After that, we will see the new European Commission and its Work Programme.

The priorities of my Government in the discussion on the Strategic Agenda and on the Commission programme will be 1) Strengthening Europe's strategic competitiveness, 2) Improving comprehensive security in Europe, 3)  Promoting a clean transition and opportunities for the bioeconomy and circular economy.

Finland wants the EU to play big on big issues and small on small issues.

Responsible and sustainable management of public finances of the EU and its Member States is a starting point for making Europe more resilient.

We need a stronger, deeper and wider single market. There should be no room for nationalistic protectionism within the European continent and neither so within our transatlantic alliance. We need to focus on the competiveness of our market and make it the best place for any company - big or small - to start innovating and offering solutions.

While cherishing a transparent market economy and the consumer’s freedom to choose, we need to reduce our systemic dependencies on outside autocratic powers. We need to decentralise and diversify supply chains and focus on efficient risk management.

Parallel to strategic autonomy we need emphasis on strategic competitiveness. We cannot and will not become self-sufficient on everything. Instead, we need to focus on creating a flourishing business environment, attracting the best talent, achieving sustainable economic growth and aiming for technological advancement. We need more, not less, free trade agreements and special focus on economic partnerships with African countries.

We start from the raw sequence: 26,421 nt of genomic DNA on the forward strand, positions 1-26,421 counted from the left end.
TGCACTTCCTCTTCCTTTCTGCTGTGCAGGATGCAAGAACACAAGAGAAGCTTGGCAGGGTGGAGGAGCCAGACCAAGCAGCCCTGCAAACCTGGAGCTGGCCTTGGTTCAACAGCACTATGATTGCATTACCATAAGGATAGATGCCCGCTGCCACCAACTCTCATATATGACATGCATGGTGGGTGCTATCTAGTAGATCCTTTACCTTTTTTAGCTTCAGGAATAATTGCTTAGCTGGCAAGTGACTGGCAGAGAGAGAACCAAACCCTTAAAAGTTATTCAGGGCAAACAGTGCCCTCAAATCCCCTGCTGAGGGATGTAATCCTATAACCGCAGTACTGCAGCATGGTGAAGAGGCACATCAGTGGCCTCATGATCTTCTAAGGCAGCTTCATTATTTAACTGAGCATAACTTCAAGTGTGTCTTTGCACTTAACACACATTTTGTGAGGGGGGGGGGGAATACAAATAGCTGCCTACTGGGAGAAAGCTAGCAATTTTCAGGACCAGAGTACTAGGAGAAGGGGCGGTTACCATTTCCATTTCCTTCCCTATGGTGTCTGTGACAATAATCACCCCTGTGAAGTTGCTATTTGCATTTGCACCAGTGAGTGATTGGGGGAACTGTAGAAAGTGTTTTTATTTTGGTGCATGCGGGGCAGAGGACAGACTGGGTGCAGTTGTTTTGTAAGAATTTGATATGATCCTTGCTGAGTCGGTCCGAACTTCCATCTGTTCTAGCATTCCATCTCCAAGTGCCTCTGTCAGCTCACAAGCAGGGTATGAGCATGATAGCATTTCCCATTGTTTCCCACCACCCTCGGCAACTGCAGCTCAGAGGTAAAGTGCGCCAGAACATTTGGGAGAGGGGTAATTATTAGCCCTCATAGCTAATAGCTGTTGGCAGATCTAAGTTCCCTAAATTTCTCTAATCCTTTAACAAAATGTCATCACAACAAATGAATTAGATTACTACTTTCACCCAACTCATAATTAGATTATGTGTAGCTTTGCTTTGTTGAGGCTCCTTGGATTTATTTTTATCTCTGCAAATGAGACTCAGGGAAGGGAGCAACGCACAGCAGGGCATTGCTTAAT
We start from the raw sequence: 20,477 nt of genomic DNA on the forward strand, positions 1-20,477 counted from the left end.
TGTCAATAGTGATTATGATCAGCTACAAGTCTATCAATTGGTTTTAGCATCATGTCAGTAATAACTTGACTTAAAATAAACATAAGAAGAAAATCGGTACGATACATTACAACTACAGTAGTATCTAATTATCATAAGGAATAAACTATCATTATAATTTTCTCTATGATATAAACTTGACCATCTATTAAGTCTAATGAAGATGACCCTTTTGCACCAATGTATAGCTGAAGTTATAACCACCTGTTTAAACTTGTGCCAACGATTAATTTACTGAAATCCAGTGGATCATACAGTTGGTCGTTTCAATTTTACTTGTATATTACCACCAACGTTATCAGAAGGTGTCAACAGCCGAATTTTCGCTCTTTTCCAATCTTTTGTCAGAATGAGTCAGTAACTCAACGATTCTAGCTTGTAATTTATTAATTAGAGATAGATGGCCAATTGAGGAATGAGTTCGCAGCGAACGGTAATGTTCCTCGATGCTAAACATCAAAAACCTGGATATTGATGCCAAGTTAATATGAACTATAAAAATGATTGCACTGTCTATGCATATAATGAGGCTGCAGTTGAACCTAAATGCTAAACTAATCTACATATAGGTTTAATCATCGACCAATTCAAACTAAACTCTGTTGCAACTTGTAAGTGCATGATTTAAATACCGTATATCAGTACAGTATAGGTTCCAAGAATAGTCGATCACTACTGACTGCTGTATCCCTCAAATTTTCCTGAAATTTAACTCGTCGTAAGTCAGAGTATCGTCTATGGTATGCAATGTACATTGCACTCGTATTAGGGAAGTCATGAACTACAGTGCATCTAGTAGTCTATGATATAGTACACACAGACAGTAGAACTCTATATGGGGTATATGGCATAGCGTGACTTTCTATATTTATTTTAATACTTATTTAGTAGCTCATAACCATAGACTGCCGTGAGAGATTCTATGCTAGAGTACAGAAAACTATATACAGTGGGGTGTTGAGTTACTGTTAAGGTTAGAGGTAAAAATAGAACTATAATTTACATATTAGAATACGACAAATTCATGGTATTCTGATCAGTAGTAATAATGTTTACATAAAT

Finland wants to see a globally strong and prospering European Union. The Union will be working with new and old partners around the world to promote our values and interests.

I am inspired and excited about promoting the EU’s Global Gateway concept, which gives a real stake for our partners to deepen cooperation with the European Union. My heartfelt thanks go to Commissioner Jutta Urpilainen, who has played a key role in making the Global Gateway a viable and concrete European initiative.